Friday, January 11, 2013
Video: 13 Dallas employees talk about growing up gay
The video was created to give hope to gay and lesbian kids.
City of Dallas: It Gets Better!
DALLAS The video you see above was just posted to YouTube by the city of Dallas — well, City Hall spokesman Frank Librio, to be precise. After all, he spearheaded the “It Gets Better” short film aimed at gay and lesbian kids bullied because of their sexual orientation.
Librio says this morning that the moving 13-minute film (which went through six edits just to get it down to that length) was inspired by a similar offering from the Austin Police Department posted in September. Librio credits Dallas City Manager Mary Suhm with the inspiration: “Mary saw the video Austin’s Lesbian & Gay Peace Officers Association produced and thought it was terrific. She approached the mayor, and the mayor and Mary were jazzed about doing it. So I produced it.”
The shoot, he says, took place over two days in November, after Librio “personally went and visited with people to see their participation.” Some folks declined, he says, but those who signed on were “enthusiastic” about taking part in the video, in which 13 city employees talk about growing up gay. Among those who signed on are many names familiar to readers of this blog, among them: chief historic preservation officer Mark Doty; Theresa O’Donnell, director of Sustainable Development and Construction; assistant city manager Joey Zapata; and assistant city attorneys Melissa Miles and Ben Rogers.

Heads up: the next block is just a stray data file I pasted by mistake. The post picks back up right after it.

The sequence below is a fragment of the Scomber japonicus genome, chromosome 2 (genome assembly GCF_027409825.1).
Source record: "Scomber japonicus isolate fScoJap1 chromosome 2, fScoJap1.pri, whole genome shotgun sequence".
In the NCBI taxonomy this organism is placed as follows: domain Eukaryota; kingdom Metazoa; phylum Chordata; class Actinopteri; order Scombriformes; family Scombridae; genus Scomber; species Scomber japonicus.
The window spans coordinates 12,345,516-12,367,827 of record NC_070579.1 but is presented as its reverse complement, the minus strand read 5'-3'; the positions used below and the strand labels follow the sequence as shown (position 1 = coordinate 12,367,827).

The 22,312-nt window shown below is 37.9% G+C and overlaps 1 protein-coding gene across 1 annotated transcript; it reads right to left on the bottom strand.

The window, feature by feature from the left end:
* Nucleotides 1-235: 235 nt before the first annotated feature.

Librio’s also in the video, tearing up when recounting how he broke the news to his family that he was gay: “I remember feeling so lonely, and I couldn’t go home for Christmas. And I thought, ‘I’m just sick of this, sick of this. I know they know. I wrote my parents and my sister both letters coming out and telling them I’m gay and I’m safe and I’m happy and I love you.”
Mayor Mike Rawlings, a target of criticism from some gay and lesbian activists this time last year after he refused to sign the “Mayors for the Freedom to Marry” pledge, told the Dallas Voice why he was onboard: “Hopefully it says at the top of the city we believe in two things. One, acceptance regardless of someone’s sexual orientation. And second, as a young person that’s struggling, getting bullied or abused in some manner, that you can power through this and while it’s difficult other people have come through it.”
Librio says the video, which cost $4,100, was privately funded by former Dallas City Council member Ed Oakley, Caven Enterprises (owner and operator of, among others, Sue Ellen’s and JR’s Bar and Grill) and its president, Gregg Kilhoffer.
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